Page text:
The Ministry of Economy and Innovation Improves Conditions for Start-ups: Option Taxation will Become More Attractive
Apr 17

The Government approved an amendment to the Law on Personal Income Tax prepared by the Ministry of the Economy and Innovation, which provides for a tax advantage for employees who have retained the shares of the company acquired through transactions (options) for more than three years. The change will make a significant contribution to the creation and improvement of business conditions in the country for start-ups who seek to retain and motivate employees by paying part of their salary with options.

“In the early stage of their activities, start-ups do not have sufficient funds to start a business and to pay competitive wages. For this reason, giving company shares to the employees becomes an alternative, and more favourable option taxation will allow young, as well as large, companies to motivate the existing employees and attract new ones. This solution will significantly ease conditions for early stage start-ups that at the beginning of their activities need the best specialists to improve the product, but have a very limited capital. It is apparent from international practice that options often become a way out of a situation“, – says Virginijus Sinkevičius, the Minister of Economy and Innovation.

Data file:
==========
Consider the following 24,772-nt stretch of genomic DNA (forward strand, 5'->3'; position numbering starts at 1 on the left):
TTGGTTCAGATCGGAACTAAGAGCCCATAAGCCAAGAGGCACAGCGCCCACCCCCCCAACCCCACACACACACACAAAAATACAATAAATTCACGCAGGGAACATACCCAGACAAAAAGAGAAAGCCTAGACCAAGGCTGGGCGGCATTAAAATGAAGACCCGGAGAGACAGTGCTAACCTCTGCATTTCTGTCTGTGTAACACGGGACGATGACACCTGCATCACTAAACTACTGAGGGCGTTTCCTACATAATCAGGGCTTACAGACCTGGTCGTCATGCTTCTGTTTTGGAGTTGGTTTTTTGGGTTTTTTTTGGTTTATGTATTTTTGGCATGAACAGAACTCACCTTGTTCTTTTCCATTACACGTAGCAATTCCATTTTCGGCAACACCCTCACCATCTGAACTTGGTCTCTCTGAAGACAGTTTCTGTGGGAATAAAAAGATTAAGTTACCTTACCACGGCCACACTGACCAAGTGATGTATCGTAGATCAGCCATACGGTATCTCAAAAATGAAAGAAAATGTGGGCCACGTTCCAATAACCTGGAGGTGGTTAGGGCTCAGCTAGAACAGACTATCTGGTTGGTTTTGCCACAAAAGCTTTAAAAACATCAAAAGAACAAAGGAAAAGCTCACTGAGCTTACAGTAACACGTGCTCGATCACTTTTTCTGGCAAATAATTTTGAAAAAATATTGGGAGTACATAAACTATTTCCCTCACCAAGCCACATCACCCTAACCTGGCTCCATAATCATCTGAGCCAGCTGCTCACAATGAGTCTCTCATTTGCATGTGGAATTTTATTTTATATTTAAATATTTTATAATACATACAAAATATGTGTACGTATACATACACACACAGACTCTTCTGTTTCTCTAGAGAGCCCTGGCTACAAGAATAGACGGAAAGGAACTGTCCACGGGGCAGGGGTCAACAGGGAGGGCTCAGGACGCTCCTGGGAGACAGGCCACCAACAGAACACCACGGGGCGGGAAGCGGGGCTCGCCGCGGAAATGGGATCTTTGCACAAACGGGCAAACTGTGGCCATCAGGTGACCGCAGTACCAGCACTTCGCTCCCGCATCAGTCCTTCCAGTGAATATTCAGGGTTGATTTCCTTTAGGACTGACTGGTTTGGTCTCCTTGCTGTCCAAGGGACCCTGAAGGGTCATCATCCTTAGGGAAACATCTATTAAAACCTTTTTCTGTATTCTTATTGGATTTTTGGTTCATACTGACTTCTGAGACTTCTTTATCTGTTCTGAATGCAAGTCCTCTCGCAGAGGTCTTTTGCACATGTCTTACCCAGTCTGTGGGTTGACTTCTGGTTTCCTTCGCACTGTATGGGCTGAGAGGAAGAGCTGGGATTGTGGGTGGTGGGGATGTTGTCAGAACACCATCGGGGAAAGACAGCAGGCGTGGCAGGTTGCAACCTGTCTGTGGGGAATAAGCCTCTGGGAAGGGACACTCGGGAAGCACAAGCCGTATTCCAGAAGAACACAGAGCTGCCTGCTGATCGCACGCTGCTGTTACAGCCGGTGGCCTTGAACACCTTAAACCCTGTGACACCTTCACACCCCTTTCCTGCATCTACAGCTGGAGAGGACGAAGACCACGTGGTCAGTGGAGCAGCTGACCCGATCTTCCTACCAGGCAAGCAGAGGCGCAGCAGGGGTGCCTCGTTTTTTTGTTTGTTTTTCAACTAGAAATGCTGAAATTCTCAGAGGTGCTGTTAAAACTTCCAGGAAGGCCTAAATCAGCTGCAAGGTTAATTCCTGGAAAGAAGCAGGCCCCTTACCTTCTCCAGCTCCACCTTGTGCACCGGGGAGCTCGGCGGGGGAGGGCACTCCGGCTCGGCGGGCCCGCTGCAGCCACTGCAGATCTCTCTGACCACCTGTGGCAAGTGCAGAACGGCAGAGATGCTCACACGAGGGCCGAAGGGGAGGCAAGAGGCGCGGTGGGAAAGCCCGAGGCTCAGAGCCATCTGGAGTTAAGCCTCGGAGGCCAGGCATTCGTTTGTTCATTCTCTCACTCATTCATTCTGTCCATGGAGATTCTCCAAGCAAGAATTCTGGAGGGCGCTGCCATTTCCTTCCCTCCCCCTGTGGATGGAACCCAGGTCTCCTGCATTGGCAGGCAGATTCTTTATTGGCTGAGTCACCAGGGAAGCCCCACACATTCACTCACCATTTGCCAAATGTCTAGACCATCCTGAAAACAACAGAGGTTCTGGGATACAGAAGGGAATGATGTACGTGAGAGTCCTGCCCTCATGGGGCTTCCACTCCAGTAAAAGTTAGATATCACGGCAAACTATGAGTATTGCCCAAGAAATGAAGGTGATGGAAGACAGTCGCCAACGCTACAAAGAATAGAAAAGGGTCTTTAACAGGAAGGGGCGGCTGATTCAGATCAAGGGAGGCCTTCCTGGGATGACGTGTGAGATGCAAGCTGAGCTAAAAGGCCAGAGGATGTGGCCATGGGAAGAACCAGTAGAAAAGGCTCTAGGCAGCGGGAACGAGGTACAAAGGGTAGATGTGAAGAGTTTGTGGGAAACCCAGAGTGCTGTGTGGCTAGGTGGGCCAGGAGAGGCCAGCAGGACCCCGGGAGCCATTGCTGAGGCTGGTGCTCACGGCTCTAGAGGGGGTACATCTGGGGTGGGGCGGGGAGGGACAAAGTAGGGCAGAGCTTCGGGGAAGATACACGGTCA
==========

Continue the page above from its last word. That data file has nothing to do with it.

An amendment to the Law on Personal Income Tax proposed by the Ministry of  Economy and Innovation provides that the employee’s benefit from the options is not subject to either personal income tax or social security contributions after the acquisition of the shares not earlier than 3 years after the right to option has been granted.

Currently, an employee who exercises an option and receives shares needs to pay taxes immediately on the difference between the acquisition price of the shares and their fair market value, even without earnings. Unattractive procedure of option taxation makes it difficult for start-ups to attract and retain employees, forcing companies to choose other foreign countries.

This proposal is one of the parts of “Program 1000”, the project for start-ups that was prepared by the Ministry of Economy and Innovation, and it is aimed at creating a more favourable business environment for establishment and growth of start-ups, and at increasing the number of start-ups operating in Lithuania to 1000 by 2020. There are currently 530 active start-ups in Lithuanian start-up ecosystem, and last year alone investments amounting to 183 million EUR were attracted.